From my end, interfaith multireligious broadcasting seems an extremely-distant, small-scale phenomenon.
But interfaith broadcasting is something that I sometimes wish was more of a force in U.S. society. Right now, literacy in the diversity of religions and religious history is important, and we are ill-served in this respect by religious media. This illiteracy manifests in the militant ignorance of not only politicians, and not only political activists, but also religious parishioners themselves.
When politicians and political activists talk of representing “people of faith” (a controversial nomer if I’ve ever seen one), how many people of another faith do they claim to represent in the voicing of perceived public concerns? Do they really know that many people of faiths other than their own? Or are they projecting only parishioners of the same or similar faith as the only “people of faith” for whom they really assert representation?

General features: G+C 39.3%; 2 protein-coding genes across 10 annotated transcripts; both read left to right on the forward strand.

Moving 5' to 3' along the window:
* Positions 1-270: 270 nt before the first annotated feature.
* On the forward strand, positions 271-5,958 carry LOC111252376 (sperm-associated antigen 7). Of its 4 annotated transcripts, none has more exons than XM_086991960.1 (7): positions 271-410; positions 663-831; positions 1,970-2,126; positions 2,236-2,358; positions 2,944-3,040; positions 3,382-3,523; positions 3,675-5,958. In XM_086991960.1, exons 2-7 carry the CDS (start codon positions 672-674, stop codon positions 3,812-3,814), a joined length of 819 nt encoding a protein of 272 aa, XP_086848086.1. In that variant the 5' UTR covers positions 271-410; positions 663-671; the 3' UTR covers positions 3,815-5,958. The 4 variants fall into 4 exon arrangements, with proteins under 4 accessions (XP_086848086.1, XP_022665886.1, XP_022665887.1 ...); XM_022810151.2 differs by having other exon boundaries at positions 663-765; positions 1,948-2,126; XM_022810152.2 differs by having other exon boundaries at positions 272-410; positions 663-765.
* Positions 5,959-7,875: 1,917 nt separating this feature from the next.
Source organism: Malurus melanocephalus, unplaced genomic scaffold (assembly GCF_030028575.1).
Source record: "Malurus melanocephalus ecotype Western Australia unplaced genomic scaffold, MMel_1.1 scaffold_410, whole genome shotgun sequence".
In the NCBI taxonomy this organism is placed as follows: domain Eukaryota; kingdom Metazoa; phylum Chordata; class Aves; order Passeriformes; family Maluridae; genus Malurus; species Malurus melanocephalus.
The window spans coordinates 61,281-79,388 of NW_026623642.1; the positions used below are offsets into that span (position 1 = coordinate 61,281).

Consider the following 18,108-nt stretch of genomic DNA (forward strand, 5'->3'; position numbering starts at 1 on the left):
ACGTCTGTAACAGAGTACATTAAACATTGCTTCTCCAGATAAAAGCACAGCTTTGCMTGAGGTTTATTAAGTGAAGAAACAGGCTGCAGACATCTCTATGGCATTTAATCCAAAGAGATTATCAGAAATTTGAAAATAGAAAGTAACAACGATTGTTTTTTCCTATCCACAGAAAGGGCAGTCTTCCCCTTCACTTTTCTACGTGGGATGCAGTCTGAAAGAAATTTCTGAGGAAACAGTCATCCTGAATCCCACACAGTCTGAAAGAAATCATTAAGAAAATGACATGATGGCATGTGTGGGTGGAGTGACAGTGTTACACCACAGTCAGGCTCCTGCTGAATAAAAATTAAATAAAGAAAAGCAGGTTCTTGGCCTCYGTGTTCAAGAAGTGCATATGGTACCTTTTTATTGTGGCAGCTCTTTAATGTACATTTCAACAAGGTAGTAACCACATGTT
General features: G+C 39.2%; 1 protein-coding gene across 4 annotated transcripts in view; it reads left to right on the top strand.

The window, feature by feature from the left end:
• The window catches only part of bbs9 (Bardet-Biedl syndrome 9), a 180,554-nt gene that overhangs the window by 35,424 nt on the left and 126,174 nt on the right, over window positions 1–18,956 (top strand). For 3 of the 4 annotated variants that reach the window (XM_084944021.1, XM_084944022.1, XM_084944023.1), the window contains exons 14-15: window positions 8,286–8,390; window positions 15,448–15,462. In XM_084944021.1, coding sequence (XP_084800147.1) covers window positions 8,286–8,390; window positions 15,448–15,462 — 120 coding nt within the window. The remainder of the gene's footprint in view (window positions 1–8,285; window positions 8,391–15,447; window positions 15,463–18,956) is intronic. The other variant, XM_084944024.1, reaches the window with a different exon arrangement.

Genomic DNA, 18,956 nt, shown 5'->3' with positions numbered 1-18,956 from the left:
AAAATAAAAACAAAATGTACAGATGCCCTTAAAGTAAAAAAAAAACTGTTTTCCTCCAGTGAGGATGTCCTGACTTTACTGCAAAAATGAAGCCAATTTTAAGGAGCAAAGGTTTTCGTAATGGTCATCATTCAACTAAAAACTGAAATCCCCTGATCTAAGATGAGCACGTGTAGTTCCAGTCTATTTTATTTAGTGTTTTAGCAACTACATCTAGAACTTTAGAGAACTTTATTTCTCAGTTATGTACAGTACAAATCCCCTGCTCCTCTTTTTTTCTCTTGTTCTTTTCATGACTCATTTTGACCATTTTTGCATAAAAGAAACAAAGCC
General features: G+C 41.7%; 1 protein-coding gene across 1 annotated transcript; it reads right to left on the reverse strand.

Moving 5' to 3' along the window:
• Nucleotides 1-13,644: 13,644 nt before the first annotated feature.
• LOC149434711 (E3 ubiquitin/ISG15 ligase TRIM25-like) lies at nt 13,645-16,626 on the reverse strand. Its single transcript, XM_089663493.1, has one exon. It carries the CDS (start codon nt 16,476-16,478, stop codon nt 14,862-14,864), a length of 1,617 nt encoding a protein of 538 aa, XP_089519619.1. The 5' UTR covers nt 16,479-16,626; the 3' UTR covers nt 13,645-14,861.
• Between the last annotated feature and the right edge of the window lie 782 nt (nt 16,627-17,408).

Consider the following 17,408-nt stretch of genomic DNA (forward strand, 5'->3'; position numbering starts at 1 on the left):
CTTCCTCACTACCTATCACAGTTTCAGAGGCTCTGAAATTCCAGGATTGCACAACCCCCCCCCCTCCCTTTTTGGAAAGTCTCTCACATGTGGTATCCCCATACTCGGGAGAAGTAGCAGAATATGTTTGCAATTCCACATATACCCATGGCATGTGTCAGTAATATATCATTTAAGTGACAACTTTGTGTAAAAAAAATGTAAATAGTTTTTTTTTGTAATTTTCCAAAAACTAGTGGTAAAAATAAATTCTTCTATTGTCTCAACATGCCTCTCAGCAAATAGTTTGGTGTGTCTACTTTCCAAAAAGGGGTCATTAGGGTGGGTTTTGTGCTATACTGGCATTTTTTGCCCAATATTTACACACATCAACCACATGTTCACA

Are they really aware of the diversity of religions out there? Are those parishioners also “people of faith” in their eyes?
We need literacy, we need exposure, and we need to be challenged in our assumptions about the world. And current major religious media outlets do none of the above.
We need interfaith radio. Multi religious, liberal and with a taste for social justice and comparative analysis, but also willing to expose the religious and their ideological intricacies to each other. Through this, starting with a (hypothetical) interfaith radio network, I hope that more people will be able to assume less and learn more about the world around them.
Right now, however, there are only a few interfaith or intervalues series, many of them merely podcasts:
- Interfaith Voices
- Common Knowledge
- Open Minds Open Hearts
- State of Belief
- NPR’s Faith Matters
- On Being
- BBC’s Beyond Belief
- BBC’s Something Understood
- Bill Moyer’s on Religion